The smokestack at Rincon/University High School is the school's identifying landmark. The smokestack is believed to be part of an incinerator that was once used to burn the school's garbage.


You start up a desert trail into rugged Pima Canyon north of Tucson - expecting to see tall saguaros or perhaps a herd of javelina.

Well, surprise! The first thing you come to is an underpass.

The trail leads through a cavernous, concrete tunnel-like underpass beneath a road bridge - similar to what you might encounter while driving a highway. Never mind that you're trekking on a national forest trail.

Odd as it might appear to hikers coming upon it for the first time, the underpass serves an important purpose: providing safety.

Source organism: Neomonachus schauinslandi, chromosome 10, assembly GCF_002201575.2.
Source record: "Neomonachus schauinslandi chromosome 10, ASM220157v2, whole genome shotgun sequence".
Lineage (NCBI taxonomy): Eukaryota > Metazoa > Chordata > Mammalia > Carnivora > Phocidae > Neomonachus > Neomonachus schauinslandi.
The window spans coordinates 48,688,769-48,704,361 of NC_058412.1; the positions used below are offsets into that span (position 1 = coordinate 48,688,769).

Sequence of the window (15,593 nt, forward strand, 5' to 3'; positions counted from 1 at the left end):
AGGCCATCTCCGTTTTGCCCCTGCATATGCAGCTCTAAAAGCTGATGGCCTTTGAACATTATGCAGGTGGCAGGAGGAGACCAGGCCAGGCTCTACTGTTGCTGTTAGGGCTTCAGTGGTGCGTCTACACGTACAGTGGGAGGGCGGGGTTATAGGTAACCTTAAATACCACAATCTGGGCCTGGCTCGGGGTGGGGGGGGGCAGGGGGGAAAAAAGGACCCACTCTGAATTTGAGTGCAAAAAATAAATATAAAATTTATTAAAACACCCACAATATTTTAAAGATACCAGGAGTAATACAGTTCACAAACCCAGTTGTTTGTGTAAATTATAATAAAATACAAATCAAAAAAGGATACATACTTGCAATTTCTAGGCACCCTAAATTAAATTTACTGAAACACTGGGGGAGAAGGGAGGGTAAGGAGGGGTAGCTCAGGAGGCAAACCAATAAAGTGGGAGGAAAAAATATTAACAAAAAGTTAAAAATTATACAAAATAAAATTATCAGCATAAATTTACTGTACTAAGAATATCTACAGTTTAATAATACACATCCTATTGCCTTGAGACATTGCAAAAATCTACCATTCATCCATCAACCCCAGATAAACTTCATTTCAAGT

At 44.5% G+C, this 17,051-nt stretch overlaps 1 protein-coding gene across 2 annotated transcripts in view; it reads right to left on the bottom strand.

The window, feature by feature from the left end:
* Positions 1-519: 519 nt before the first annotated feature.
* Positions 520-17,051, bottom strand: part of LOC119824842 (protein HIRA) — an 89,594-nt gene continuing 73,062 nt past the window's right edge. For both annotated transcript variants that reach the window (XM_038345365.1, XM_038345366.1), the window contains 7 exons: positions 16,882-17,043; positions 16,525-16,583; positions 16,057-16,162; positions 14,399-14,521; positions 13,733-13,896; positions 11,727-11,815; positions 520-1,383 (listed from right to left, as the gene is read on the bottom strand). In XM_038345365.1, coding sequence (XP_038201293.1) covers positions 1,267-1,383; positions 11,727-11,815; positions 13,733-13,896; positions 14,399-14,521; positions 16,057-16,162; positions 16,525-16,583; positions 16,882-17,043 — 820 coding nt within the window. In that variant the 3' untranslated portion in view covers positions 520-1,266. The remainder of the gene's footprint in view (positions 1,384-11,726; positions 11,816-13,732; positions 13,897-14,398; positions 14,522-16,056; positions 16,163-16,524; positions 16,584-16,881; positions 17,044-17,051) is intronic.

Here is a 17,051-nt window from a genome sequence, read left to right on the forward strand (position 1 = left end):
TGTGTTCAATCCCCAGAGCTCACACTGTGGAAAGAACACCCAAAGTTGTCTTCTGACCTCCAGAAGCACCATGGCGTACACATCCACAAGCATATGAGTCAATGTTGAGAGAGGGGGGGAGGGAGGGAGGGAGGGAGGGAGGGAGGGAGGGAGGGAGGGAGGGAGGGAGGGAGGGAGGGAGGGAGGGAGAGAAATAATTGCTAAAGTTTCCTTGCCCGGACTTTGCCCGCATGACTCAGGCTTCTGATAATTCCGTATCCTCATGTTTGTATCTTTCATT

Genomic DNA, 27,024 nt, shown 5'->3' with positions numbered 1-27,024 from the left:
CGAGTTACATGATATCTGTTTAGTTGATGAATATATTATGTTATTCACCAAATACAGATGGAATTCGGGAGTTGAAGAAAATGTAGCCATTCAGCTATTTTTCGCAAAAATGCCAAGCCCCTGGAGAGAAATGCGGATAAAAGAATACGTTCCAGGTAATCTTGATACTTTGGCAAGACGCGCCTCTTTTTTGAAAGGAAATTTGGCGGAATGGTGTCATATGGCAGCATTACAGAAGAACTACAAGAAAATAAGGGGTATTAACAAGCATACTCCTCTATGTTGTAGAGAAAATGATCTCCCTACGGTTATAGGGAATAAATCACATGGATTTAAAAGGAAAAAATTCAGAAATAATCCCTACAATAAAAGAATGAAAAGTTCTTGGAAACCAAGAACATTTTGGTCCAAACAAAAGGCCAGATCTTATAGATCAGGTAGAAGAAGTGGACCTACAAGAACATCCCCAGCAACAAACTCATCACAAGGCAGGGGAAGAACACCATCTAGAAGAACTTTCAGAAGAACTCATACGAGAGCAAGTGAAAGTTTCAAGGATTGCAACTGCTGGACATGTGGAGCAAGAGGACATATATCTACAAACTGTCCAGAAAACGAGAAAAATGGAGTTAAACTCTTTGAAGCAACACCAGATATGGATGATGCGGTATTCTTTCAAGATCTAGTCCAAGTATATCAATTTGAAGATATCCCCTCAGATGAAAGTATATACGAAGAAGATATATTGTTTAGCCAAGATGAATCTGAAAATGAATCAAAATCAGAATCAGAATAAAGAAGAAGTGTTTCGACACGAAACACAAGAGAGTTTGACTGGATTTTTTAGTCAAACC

A road leading to a subdivision crosses the trail site, and developers installed a bridge and underpass so hikers could avoid the road, said Steve Anderson of the Pima County Natural Resources, Parks and Recreation Department.

The trailhead, at the east end of Magee Road, and the first short stretch of the trail are on county land.

The bridge and underpass "allow the walkers to hike the path without stopping, and the residents to access the northern portion of their subdivision without having to stop and let someone pass," Anderson said.

"It also keeps the subdivision private," he said. "The hikers can't access the subdivision."

Even though this underpass is on a hiking trail, it shares a characteristic with ones that run under city streets and highways: lots of graffiti.

Names, designs, proclamations of love and other scrawls cover the curved ceiling.

Contact reporter Doug Kreutz at or at 573-4192.